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Jan 3, 2012 07:32 AM

Can someone identify this mushroom?

I've looked at mushroom-identity sites online, but can't find a really good match.

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  1. It looks similar to a morel mushroom.

    6 Replies
    1. re: monavano

      Looks like some type of stinkhorn.

      1. re: Puffin3

        Also known as a dog penis mushroom.
        Did this pop up in your yard suddenly after a lot of rain, maybe in mulch?

        1. re: monavano

          Charming! Yes, very rainy. I suppose these are **not** good to eat?

          1. re: blue room

            I've seen this question before and i've read that they're ok to eat, but I am no mycologist!! Personally, I wouldn't because supposedly their slimy, stinky and attract flies to pick up their spores. Yuck!
            A couple months ago, these and other mushrooms popped up all around the DC area and a handful of people picked the new plethora of mushrooms from their yard and got really sick. I just don't have the courage to trust that I really knew what I was doing unless I got a lot of training first hand.

            1. re: blue room

              well, technically they're not poisonous, and they're considered to be something of a delicacy in China once the slimy, stinky coating is removed...but they apparently have a very squishy, chewy texture that doesn't sound at all appealing to me. YMMV.

        2. re: monavano

          This is absolutely NOT a morel. If you don't know what it is, don't eat it.

        3. did you buy it, or find it growing somewhere?

          3 Replies
          1. re: sunshine842

            I should have been more helpful -- this and many like it grew in my Salt Lake City, Utah back yard in September 2011. (I saved the picture.) It looks like a morel, so I was excited. Very wet conditions at the time. This was about 6-7 inches long. No smell at all (I didn't taste it.) Not slimy, but quite spongey.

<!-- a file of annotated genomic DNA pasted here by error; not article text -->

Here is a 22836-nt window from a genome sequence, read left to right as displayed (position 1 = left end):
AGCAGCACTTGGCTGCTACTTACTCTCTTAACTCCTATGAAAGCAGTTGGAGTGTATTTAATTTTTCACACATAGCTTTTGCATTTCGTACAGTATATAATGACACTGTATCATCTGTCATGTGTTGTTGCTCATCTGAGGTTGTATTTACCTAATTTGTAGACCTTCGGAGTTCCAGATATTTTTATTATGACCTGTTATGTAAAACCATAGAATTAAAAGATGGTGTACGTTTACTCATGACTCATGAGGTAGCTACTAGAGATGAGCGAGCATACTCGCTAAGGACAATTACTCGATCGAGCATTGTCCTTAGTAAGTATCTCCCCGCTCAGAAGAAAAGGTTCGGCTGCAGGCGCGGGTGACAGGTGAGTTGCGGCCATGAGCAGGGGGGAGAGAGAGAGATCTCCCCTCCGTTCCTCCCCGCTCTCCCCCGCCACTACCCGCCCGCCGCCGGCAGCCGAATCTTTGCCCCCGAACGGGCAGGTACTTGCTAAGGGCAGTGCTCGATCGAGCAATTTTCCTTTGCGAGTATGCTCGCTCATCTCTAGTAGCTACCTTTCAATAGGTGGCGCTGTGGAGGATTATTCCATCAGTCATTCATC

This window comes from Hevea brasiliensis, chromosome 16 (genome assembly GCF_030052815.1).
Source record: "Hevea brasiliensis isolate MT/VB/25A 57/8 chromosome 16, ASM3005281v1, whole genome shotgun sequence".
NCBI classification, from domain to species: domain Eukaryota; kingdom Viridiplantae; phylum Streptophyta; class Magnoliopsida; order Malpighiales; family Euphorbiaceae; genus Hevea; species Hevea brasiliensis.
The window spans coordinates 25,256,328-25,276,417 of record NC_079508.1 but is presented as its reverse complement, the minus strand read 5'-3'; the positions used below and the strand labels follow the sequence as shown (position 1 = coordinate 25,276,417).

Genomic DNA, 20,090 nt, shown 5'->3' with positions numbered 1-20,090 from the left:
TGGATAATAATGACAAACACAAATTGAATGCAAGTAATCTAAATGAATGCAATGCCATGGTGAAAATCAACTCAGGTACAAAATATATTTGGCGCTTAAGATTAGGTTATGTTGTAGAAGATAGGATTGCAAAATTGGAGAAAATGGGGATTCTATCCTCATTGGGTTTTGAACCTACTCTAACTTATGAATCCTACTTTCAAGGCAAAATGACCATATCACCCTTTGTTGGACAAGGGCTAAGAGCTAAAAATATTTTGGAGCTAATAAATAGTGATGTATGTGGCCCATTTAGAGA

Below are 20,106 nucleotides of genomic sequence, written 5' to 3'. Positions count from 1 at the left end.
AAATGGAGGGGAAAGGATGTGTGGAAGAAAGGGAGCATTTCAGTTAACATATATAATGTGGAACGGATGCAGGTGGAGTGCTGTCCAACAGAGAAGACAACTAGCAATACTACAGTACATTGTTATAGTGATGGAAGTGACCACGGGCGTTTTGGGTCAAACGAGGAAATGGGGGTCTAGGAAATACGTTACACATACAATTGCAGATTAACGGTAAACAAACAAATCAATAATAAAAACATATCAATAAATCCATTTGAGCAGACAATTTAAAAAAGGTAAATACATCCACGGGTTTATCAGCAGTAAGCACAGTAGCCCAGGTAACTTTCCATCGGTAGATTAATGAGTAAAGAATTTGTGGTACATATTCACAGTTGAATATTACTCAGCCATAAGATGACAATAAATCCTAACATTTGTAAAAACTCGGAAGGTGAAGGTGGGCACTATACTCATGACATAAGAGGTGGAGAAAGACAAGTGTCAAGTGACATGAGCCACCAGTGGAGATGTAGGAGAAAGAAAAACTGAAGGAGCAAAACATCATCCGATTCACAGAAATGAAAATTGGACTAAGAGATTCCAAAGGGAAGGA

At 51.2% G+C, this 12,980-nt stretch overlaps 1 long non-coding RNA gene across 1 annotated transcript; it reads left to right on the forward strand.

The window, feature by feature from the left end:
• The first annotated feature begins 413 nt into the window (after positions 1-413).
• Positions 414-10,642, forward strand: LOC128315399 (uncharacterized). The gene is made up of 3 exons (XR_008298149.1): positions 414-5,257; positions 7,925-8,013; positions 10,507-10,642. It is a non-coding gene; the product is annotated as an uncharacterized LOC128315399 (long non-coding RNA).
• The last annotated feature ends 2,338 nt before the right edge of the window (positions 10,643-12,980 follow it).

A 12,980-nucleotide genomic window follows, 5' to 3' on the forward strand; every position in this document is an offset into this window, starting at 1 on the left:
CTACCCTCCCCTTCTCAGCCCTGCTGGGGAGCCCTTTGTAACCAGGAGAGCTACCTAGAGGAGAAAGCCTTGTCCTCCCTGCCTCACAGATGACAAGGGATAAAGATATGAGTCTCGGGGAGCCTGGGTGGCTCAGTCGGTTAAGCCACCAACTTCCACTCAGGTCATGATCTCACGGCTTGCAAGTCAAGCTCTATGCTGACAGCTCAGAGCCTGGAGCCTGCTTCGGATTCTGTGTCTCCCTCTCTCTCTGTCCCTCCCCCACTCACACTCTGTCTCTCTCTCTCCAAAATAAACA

1. re: blue room

              When I moved to France, I had these golden-hued daydreams of skipping lightly through the forests harvesting my own morels and cepes to enjoy with my family. I bought a book, started to read it, and put an end to those daydreams.

              There are too many poisonous mushrooms that look *almost* like edible mushrooms. If the consequences were nothing more serious than an upset stomach, I'd say go for it.

              As it is, however, you might only get ONE chance to mis-identify a mushroom.

              If you're not sure, don't eat it, unless you have an opinion from a well-trained mycologist.

              1. re: blue room

                According the the mushroom bible "Demystifying mushrooms" by David Arora, This looks to be a dog stinkhorn, but the white variety which is rare at best and never seen (yet) on the West Coast. The absence of odor is probably due to it's advanced, mature state. These are non-poisonous, however not at the mature specimen stage as this one clearly is. So, if you find it in "egg stage" it may be good but I am NOT a mycologist. The Chinese think these are a delicacy and are sold under the common name of "devil's eggs" in markets around the world. However, I eat and gather a lot of mushrooms, and I would NOT bother with this one. Mainly because they are rare here in the US, are not even all the way to the West Coast yet and not widely known. If you want more information, pg 771 of the book will help you. Interesting picture though!

            2. Check with the university's mycology department. One of the professors should be able to help you identify.

              That DOES NOT look like a morel.

              1. The cap of this spore has a slight resemblance to a morel but that is all. If there is any chance that a mushroom is called a 'dog penis' I am going to run it over with a lawn mower.

                1 Reply